Saturday, July 21, 2012

Printing texture

Pinot Noir

A friend, Brenda Rowe, suggested some printing practice at her studio this morning, so I packed up some supplies and headed over.   I used a gel plate and brought water based and oil based inks with me, as well as some pieces of plant and feathers to add texture to the prints.  This first print is of a grapevine leaf, the variety is Pinot Noir, which I have growing in the greenhouse.  This was printed using Caligo Safe Wash etching ink, carbon black.

It was really odd as the weather was warm today with a breeze which was making the inks dry almost faster than I could print.  The paint was being picked up from the plate onto the roller and it became quite frustrating for awhile.   I switched to the oil based inks and had a few issues but they resolved themselves.   I'll be working on some monotypes for the future when I have time to manipulate the inks on the plate.  This time I worked on textures and printed on subi and rice papers - mostly because I forgot to bring my other papers with me!


I used a combination of cheesecloth and thread for this second print.  This is the ghost print which I prefer to the original, shown here.

 Neutral colours in these prints remind me of etchings, especially when the detail is finer.

 Hanging on by a Thread

I also used colour in some prints and this second 'thread' piece I like as well. 

Friday, July 20, 2012

Pouch Cove Highway

I keep meaning to do some night time paintings but never seem to get around to it.  Living in the country means that the dark is reallllllllly dark with very little lighting besides the odd streetlight and the adjustment of your eyes to the light levels.   Of course on the road, there are passing cars which are a blessing and curse as they go by in terms of lighting.

This painting was done as the sun was going down.  Its amazing just how quickly it does go down and how little time there is to capture that exact moment in light. Its part factual, part memory and part a wish and a prayer.

The sky was dramatic over the sun drenched clouds at the horizon and the lights of the passing car added interest and life to the scene.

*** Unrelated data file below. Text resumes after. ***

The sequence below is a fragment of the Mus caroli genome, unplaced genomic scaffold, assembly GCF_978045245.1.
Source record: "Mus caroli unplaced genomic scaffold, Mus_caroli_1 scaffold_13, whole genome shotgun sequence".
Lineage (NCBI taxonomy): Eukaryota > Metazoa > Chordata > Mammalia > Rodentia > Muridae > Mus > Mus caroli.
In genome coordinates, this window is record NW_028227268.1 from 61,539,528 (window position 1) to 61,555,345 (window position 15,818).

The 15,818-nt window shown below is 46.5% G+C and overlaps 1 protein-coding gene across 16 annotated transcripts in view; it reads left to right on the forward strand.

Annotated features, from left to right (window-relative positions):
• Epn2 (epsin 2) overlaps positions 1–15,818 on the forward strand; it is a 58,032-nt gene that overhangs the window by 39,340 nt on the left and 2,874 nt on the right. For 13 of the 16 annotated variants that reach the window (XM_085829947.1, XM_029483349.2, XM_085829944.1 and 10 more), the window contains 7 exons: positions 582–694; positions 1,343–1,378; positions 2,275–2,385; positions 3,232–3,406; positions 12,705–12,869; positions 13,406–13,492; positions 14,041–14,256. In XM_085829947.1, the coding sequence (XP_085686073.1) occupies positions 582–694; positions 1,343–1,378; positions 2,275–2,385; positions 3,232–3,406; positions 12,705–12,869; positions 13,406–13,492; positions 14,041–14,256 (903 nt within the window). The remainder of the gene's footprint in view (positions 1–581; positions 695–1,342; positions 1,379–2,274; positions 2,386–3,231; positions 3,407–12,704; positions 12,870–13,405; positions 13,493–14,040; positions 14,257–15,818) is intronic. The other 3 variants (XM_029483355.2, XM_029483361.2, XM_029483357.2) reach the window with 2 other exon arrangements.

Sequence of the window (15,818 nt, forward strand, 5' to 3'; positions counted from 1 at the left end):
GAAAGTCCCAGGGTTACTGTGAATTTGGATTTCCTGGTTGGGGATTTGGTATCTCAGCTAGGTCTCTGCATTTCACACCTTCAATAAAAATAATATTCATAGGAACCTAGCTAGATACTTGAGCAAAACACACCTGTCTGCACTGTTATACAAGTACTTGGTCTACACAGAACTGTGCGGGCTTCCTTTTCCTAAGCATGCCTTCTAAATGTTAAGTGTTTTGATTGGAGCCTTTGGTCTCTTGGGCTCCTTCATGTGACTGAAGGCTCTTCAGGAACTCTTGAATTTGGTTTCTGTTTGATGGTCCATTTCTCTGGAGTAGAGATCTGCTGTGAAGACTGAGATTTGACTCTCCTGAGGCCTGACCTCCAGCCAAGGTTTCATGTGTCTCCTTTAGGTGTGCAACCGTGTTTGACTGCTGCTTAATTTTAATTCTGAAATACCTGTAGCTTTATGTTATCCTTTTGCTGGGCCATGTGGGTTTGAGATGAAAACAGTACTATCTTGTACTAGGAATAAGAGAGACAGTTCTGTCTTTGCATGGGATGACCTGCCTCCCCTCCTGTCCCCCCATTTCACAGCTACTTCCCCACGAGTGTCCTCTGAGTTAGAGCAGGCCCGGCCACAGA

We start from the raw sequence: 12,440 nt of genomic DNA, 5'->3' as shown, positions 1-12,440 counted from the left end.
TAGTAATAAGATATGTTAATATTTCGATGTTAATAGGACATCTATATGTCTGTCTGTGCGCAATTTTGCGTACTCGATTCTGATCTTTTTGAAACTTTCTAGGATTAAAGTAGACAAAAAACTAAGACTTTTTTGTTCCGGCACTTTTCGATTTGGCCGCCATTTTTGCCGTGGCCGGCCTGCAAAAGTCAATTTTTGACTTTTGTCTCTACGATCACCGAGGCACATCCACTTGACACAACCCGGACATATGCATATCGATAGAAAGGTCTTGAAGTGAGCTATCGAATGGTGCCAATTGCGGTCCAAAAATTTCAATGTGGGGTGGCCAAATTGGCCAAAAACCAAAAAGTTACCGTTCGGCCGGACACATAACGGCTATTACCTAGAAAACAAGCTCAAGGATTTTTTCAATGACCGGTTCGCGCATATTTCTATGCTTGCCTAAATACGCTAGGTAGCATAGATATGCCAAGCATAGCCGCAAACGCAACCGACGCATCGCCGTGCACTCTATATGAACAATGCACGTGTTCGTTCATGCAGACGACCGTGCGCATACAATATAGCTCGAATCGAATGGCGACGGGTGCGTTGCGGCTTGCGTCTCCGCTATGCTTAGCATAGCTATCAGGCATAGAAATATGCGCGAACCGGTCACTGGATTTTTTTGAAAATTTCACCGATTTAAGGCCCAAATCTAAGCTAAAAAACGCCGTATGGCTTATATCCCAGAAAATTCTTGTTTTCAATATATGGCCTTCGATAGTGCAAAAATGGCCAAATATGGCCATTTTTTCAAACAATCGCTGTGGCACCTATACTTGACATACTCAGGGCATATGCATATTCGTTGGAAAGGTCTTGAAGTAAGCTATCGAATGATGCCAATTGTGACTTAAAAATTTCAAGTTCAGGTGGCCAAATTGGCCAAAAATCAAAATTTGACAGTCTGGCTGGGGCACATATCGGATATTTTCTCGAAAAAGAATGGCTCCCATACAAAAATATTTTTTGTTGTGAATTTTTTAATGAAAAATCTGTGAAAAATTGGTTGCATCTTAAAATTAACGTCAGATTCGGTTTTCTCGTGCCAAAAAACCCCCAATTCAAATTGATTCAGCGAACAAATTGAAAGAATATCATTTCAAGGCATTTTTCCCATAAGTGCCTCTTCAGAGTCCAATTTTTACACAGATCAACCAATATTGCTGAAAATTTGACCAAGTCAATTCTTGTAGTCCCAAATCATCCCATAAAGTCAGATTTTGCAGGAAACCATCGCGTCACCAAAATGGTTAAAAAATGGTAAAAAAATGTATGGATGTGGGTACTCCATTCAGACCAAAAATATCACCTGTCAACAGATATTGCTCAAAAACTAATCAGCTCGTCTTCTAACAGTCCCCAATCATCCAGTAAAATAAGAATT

This view of the Pouch Cove Highway is the one I travel daily and the main route off the road I live on.  No sidewalks, lots of trees and the road stretching on to the sea in several directions. 

Tuesday, July 17, 2012

Under the influence

 Under the Influence  SOLD

I am physically close to the ocean, likely emotionally too.  Its ceaseless motion is a constant factor and is influenced by wind and weather.  Its colour by light or lack of light.  Its sound influenced by the surface of the earth that it rolls its waves over.  Sand has a soft sound as the water retreats; pebbles clatter as they tumble with the movement of the wave backwards to its source.

This painting has all those influences in it.  An average sized wave making contact with the shoreline, a mix of gravel and sand.  Light giving shape and colour and the movement of wind and tides showing the water where to go.

It is 5" x 7" in oil on a canvas panel.

Sunday, July 15, 2012

All that glitters...

I've wanted to try a combination of oils and metal leaf in a painting for awhile and thought I'd attempt it with a little capelin.  Fish always have a sheen to them so were the obvious choice, at least for me.

Metal leaf is a fine layer of silver, copper or gold, either a pure form or composite material that is laid on a prepared surface.  The result is quite dramatic and near impossible to photograph well due to reflected light.

For this piece I'm using composite silver so I can work out the kinks without investing a lot of money in purchasing sterling silver or 24 karat gold leaf.   An adhesive is applied to the surface and let to sit to achieve a degree of tackiness.  The leaf is like fairy dust its so fine.  It comes on sheets of tissue backing ranging from 1.5 inches up to 5 or 6 inches square.  The metal is laid on the surface and gently brushed on, a similar technique to printmaking in some ways and you hope the leaf has adhered as you pull up the tissue.   Patching is always a given and is fairly seamless.  I use a template to mask the shapes I don't want covered in silver leaf, using tracing paper or similar to act as the shield.

In this piece I have some lumps and bumps where I was impatient in putting down the leaf when the adhesive was too wet.  The adhesive remains tacky up to 36 hours so there's lots of time to apply but only one chance to apply a sheet.   Over some areas that didn't adhere well, I added some gold leaf for interest in random, organic shapes.

The fish is a capelin and painted in oil.  The piece is still in progress so looks rough at the point, as expected.  It will be refined as I continue.   I'm not sure if I will leave the silver/gold leaf as it is and seal it or apply glazes in oil paint.  A glaze could be interesting as the silver would add another dimension in light reflection, not usually seen in transparent oils.  As its an experiment, perhaps I will try it to see what the effect is like.  I will wait until the oil paint on the bottom half of the image is dry as I want a cohesive glaze of colour over the whole piece.

Usually if left on its own, a sealer is used to prevent the metal leaf from tarnishing.  Again, another experiment of some with sealer before oil and without to see what the results are.

If it works well, I'll invest in some sterling silver and 24k gold leaf and work up some ideas for other pieces.